Is This News? German Bishops Withhold Sacraments from the “Un-baptized”

In January 2012, I wrote about the growing trend among Europeans to request that they be “unbaptized”—that is, not content to merely stop attending Mass on Sunday, they wanted to be formally removed from the rolls at their local Catholic parish, and to have any record of their baptism expunged.  They wanted to be “unbaptized.”

Of course, that’s not possible.  As I wrote before, the Sacrament of Baptism leaves an indelible mark on the soul, and formal resignation from the Church does not obliterate that mark.  Apart from that, however, a declaration of “unbaptism” has effects in civil society.

In Germany, for example, adherents of any religion—whether Catholic, Protestant or Jewish—pay a “religious tax” which is equal to 8 or 9 percent of their total tax bill.  By disavowing their belief in the faith, German citizens can hope to reap financial benefits, if not eternal benefits.  Reasons for the departure of more than 181,000 Germans from organized religion in the year 2010 include a loss of faith, disagreement with Church policy, disappointment following the clergy abuse scandal, and potential tax benefits.

Well, the Roman Catholic bishops of Germany have reacted:   Last week the German bishops issued a decree declaring the practice of “unbaptism” a “serious lapse” and imposing a long list of church activities from which the defectors will be excluded.  “Unbaptized” persons cannot, for example,

  • receive the sacraments, except for a religious blessing at the time of death;
  • have a religious funeral, or be interred in a Catholic cemetery;
  • work in the church or its institutions, such as schools and hospitals;
  • be active in church-sponsored associations such as charity groups or choirs; or
  • be godparents for Catholic children.

Additionally, they must get a bishop’s permission to marry a Catholic in a church ceremony.

In reporting the story, Reuters news agency treated the bishops’ stance as an attempt to hold onto their income, and to punish those who weasel out of paying the government-imposed church tax.  (Here in America, the practice of government assessing taxes to support churches is unfamiliar; but in Germany, Church taxes brought in about 5 billion Euros, or$6.5 billion, for the Roman Catholic Church in 2010.)

In fact, though, there is no new information here.  It has been the constant practice of the Catholic Church to restrict reception of the Sacraments to its members—with baptism, the sacrament of initiation, being the gateway to membership in the Body of Christ.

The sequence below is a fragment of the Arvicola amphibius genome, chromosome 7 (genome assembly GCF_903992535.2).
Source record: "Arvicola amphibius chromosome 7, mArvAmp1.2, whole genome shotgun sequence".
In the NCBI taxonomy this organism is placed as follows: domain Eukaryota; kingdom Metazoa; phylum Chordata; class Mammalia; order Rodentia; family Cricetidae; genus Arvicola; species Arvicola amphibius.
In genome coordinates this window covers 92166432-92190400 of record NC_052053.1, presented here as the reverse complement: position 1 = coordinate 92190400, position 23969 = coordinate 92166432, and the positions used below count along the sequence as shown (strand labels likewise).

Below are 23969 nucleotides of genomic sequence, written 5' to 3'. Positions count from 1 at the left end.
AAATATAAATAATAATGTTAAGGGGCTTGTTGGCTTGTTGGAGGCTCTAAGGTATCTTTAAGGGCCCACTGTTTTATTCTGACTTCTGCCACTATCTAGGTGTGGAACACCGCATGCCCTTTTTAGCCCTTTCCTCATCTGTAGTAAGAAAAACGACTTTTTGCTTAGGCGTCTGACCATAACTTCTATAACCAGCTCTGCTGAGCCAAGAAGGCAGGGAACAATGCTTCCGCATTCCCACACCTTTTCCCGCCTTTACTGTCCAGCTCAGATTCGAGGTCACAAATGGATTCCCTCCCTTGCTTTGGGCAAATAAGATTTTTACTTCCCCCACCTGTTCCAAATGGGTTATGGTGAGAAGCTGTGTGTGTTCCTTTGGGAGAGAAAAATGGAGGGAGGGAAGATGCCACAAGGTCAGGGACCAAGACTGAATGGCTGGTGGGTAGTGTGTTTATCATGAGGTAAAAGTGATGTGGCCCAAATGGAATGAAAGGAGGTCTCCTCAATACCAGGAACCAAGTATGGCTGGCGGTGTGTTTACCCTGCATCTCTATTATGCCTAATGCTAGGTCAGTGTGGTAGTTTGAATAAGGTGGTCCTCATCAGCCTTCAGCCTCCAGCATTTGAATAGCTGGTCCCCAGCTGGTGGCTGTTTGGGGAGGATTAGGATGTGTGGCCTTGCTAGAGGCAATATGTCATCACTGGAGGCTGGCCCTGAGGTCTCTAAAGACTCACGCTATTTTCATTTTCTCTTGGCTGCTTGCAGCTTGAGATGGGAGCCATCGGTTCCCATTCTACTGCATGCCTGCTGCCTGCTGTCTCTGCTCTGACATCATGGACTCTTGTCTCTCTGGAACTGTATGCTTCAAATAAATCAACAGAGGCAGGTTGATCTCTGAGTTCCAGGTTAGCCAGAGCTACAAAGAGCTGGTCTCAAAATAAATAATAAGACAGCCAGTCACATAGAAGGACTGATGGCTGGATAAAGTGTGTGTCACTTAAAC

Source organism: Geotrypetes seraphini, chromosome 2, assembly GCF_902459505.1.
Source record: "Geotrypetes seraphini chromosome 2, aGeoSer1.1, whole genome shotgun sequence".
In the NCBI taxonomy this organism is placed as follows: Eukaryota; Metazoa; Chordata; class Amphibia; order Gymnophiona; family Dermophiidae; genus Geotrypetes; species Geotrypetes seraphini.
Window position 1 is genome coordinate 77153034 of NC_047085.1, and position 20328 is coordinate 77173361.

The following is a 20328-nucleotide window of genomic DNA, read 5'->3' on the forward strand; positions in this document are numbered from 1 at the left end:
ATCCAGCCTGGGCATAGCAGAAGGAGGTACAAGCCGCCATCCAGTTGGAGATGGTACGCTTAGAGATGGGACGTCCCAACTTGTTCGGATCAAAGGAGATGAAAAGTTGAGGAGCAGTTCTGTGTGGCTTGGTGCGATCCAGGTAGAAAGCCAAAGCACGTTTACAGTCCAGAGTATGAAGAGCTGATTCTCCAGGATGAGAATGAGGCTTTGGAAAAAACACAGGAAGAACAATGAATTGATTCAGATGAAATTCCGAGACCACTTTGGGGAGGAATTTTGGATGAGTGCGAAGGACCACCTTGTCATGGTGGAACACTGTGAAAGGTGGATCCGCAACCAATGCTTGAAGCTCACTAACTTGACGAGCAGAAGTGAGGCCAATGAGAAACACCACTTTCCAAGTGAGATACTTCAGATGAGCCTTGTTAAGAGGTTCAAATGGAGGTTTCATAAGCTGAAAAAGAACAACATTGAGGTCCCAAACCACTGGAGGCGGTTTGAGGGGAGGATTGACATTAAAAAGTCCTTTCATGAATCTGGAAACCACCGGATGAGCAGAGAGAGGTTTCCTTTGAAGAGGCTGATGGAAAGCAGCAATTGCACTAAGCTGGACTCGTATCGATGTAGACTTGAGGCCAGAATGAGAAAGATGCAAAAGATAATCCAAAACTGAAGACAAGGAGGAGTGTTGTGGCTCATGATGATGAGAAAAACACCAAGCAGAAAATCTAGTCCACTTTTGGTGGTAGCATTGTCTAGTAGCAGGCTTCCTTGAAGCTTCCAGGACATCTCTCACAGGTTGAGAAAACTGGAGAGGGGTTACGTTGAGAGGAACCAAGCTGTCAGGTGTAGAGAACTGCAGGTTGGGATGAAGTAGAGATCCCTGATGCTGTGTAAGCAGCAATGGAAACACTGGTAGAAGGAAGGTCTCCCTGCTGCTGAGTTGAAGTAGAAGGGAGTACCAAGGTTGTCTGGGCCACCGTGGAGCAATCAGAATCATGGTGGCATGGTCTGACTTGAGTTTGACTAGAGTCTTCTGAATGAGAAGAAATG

The German bishops regretted that the consequences of leaving the church had not been clearly spelled out in the past.  The bishops’ decree makes clear that one cannot “partly leave” the Church.  “It is not possible,” says the statement, “to separate the spiritual community of the Church from the institutional Church.”

For more information on the “de-baptism” phenomenon throughout Europe, read this.

For Reuters’ report, which includes some statistics on the exodus and on Church membership in general, read this.


  • kenneth

    It is a money grab. The bishops are contradicting what Rome has said on several different counts in the recent past concerning formal defection. The concept of defection has been around a long time, but in 2006, the Pontifical Council for Legislative Texts finally sat down and defined what it meant to formally defect.

    They specifically said that a defection for tax purposes did not constitute a “quitting” of the Church in itself. They held that you had to want to leave for deeper religious reasons, and you had to tell a bishop in writing. As with other matters of Canon Law, they also wanted people to deal with and through the competent authorities of the Church, not some guy in a government tax office. Government civil servants don’t grant absolution or dispensations from marriage forms or anything else of Canonical significance. In 2010, just as people were starting to use the church’s own defection process in numbers, especially in Ireland, Rome reversed course, saying formal defection is not even possible. Well which is it? We now have German bishops saying people have accomplished a Canonical act of leaving which is Canonically impossible, and have done so via a mechanism, civil law, that was specifically rejected in recent years.

    Of course it is about the money, which makes their actions even more reprehensible to their own church’s tradition and doctrine. Tithing in Catholicism is not mandatory in the sense that one’s “dues” are set and must be paid up. The concept of 10% has been around for centuries, but it is not a doctrinal requirement. It is a suggestion. People have a general obligation of conscience to do what they can to support their church. The idea of revoking “membership” for failing to pay a government designated fee is totally alien to Catholic tradition.

  • Michael

    The bishops are certainly within their right to withhold the sacraments from those seeking “un-baptism” but I do not see the connection between this and wanting relief from a church tax. People are really hurting financially these days and it may be time to revisit the whole issue of the government being involved in the financial affairs of the Church. These are two seperate issues and require two clearly seperate appoaches. To do otherwise just invites the kind of distorion and misrepresentation we see so often in the MSM.